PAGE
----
There’s an inimitable off-kilt pop dexterity to all that Nikolaj Manuel Vonsild’s When Saints Go Machine contrive to fabric, and no longer is Iodine merely ‘a chemical element with symbol I and atomic number 53′ but instead also a massive splash from the Danes’ forthcoming third, Infinity Pool. It’s a record which, released in conjunction with EMI, may see the Scandinavian eccentrics enter into a more widespread cognisance and along with the Killer Mike-featuring Love And Respect, Iodine is an incontrovertible highlight that serves as a nebulous billow of avant-garde suavity pumped out of the experimental and into an all the more mainstream aesthetic – its chorus a deferential, if perhaps indirect homage to Kate Bush’s inexhaustible Running Up That Hill. And tirelessly excellent this one is, as well.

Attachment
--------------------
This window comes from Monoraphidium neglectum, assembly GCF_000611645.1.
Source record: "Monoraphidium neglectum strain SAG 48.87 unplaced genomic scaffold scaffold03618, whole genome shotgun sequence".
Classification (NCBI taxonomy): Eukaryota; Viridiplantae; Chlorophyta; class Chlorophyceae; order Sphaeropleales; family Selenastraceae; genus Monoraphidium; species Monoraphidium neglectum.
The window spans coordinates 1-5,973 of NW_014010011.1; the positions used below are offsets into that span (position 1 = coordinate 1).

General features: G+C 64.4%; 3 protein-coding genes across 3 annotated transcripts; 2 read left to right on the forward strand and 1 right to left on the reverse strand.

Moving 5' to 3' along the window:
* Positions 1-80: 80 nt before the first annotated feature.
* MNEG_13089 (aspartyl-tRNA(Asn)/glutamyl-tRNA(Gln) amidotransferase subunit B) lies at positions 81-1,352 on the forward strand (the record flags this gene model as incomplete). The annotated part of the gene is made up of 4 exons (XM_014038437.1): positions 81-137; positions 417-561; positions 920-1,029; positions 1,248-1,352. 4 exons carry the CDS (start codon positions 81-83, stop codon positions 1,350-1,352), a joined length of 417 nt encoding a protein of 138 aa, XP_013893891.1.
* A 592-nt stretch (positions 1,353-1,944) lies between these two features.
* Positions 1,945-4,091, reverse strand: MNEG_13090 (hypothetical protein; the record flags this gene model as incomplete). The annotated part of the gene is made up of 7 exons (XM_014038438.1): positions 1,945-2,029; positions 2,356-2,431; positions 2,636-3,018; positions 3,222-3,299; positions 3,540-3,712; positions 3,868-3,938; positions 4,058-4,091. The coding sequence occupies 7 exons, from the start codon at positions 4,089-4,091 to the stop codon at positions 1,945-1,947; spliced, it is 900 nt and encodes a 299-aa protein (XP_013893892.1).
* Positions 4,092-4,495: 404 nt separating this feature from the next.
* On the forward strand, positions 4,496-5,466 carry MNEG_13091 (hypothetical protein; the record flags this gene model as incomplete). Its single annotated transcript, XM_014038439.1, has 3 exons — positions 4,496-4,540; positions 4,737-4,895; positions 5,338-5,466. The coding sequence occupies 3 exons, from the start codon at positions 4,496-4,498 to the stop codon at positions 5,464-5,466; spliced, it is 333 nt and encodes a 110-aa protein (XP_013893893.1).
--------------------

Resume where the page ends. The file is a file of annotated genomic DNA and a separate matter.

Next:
Dot Dot Dot
- Back among the proverbial pigeons, stream #ThePerfectMess from @bloodredshoes’ upcoming 4th, and finally eponymous LP http://t.co/fxO2oSYgln about 2 days ago from web
- Later, the last of seven tracks to his Sentimentality EP, may yet prove @Spitzlang’s breakthrough tune for thought: http://t.co/hlwr8cFsbp about 2 days ago from web
- Beautiful as it is bloody disorienting, stream Dehost – a dolorous first from London songsmith, Jon Jackson: http://t.co/lJt2SrBxWm about 2 days ago from web
- At times stereotypically torturous, D&D review @XiuXiuforLife pay #Nina Simone the ultimate tribute: http://t.co/Z1wAwM8Ono @graveface_recs about 2 days ago from web